• 538638_4442565655376_321518060_nHe is a faithful husband. My dad has been a faithful husband to my mother for over forty years! They have served others together and served one another faithfully over four decades. I’m thankful for their example of faithfulness to one another. My dad preached a sermon decades ago on why he can’t quit the ministry. Among the reasons he gave, which included the Savior and his sons, was his spouse. I’m glad they’ve encouraged one another not to quit over the years and have not quit loving one another.
  • 1098241_10151513712817703_1670141345_nHe is a loving father. My dad has always loved me and my brother and sister unconditionally. Even when he disagrees with us, he still loves us, and we know it. He has always supported me in my decisions and encouraged me in my gifts and abilities. Needless to say, I would not be who I am apart from the influence of this godly man.

Happy birthday, Dad! I love you and thank God for you.

Barrenness and Mother’s Day

Yesterday morning at Farmdale Baptist Church I continued my sermon series in the book of Romans with a message from Romans 4:13-25 titled “Barrenness and Mother’s Day:  How God Used a Barren Woman to Bless the World”.  The audio starts after the introduction and Scripture reading, so I’ve included the text of the introduction and Scripture read below.

Download MP3

One of the things that most bothers me most about the way that churches observe Mother’s Day is the knowledge that for many this is a very painful day.  Some people don’t come to church on Mother’s Day for this reason.  For those whose mothers have already passed, or mothers who have outlived their children this is a difficult day.  But it is perhaps hardest for those who, in God’s providence, have been unable to have children.

I think God allowed me to be aware of this when we were not able to have children for the first five years of our marriage. When Gretta had a miscarriage in 1996, we learned that having children is not a given.  God is sovereign over the womb and gives or withholds children to whom He wills.  I still remember going to the doctor for the first ultrasound when Gretta was pregnant with Haddon.  We were so scared that something was going to be wrong that we sat and cried in the car before going into the doctor’s office.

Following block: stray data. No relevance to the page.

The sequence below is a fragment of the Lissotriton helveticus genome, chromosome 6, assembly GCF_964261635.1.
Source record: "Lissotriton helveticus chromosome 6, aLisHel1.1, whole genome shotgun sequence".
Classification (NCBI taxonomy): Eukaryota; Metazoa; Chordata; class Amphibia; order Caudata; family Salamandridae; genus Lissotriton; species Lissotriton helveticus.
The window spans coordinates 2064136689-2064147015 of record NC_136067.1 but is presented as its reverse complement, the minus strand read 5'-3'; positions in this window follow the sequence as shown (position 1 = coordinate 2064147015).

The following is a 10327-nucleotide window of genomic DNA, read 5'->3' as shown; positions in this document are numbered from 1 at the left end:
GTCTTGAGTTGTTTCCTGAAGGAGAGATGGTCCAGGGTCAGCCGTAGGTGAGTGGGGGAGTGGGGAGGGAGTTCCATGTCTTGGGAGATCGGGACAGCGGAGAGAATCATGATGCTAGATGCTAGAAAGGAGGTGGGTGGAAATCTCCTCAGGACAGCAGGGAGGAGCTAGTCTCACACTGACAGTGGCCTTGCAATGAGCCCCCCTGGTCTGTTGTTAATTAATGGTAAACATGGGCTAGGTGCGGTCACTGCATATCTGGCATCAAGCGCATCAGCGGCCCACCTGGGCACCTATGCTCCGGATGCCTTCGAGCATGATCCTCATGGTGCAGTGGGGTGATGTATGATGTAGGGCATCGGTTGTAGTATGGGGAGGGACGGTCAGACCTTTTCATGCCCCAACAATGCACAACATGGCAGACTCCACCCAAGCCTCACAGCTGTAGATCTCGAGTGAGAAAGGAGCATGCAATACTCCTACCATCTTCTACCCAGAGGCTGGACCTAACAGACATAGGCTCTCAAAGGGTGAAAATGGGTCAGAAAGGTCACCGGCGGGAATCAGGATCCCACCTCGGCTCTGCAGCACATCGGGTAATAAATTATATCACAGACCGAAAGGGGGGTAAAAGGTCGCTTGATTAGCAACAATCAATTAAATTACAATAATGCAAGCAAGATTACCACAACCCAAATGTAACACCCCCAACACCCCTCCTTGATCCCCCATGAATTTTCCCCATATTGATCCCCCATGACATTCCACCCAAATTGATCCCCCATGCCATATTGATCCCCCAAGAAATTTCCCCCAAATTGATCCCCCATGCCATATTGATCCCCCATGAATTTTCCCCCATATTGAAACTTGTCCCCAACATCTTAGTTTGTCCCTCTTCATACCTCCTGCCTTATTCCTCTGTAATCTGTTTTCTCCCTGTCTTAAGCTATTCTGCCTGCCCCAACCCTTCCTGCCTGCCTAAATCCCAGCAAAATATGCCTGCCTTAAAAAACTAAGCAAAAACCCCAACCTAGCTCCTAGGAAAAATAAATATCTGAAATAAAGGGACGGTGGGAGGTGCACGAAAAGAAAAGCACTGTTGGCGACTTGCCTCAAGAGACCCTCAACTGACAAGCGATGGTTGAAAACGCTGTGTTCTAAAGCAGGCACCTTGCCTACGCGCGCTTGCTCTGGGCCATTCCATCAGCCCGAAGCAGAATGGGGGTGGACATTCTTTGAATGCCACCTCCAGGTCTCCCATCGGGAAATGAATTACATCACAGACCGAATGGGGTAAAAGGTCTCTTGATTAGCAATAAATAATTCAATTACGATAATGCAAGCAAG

Our middle son, Isaac, was named at the ultrasound that revealed his gender.  Gretta, Haddon and Hannah picked the first name, I was allowed to pick the middle name.  Little did she know that I would choose the middle name of Watts.  The name Isaac means laughter.  He is appropriately named.  But the first Isaac, the son of Abraham and Sarah’s old age, was even more appropriately named.

They Called Him Laughter (by Michael Card)
A barren land and a barren wife,
Made Abraham laugh at his wandering life.
A cruel joke it seemed then to call him the father of nations.
A heavenly prank, a celestial joke,
Cause gray hair and babies leave no room for hope.
But hoping was something this hopeless old man learned to do.

Chorus: They called him laughter, for he came after,
The Father had made an impossible promise come true.
The birth of a baby to a hopeless old lady,
So they called him laughter, cause no other name would do.

This morning’s text shows how God made this impossible promise come true, how God used a barren woman to bless the world.

Romans 4:13-25 For the promise to Abraham and his offspring that he would be heir of the world did not come through the law but through the righteousness of faith.  (14)  For if it is the adherents of the law who are to be the heirs, faith is null and the promise is void.  (15)  For the law brings wrath, but where there is no law there is no transgression.  (16)  That is why it depends on faith, in order that the promise may rest on grace and be guaranteed to all his offspring–not only to the adherent of the law but also to the one who shares the faith of Abraham, who is the father of us all,  (17)  as it is written, “I have made you the father of many nations”–in the presence of the God in whom he believed, who gives life to the dead and calls into existence the things that do not exist.  (18)  In hope he believed against hope, that he should become the father of many nations, as he had been told, “So shall your offspring be.”  (19)  He did not weaken in faith when he considered his own body, which was as good as dead (since he was about a hundred years old), or when he considered the barrenness of Sarah’s womb.  (20)  No distrust made him waver concerning the promise of God, but he grew strong in his faith as he gave glory to God,  (21)  fully convinced that God was able to do what he had promised.  (22)  That is why his faith was “counted to him as righteousness.”  (23)  But the words “it was counted to him” were not written for his sake alone,  (24)  but for ours also. It will be counted to us who believe in him who raised from the dead Jesus our Lord,  (25)  who was delivered up for our trespasses and raised for our justification.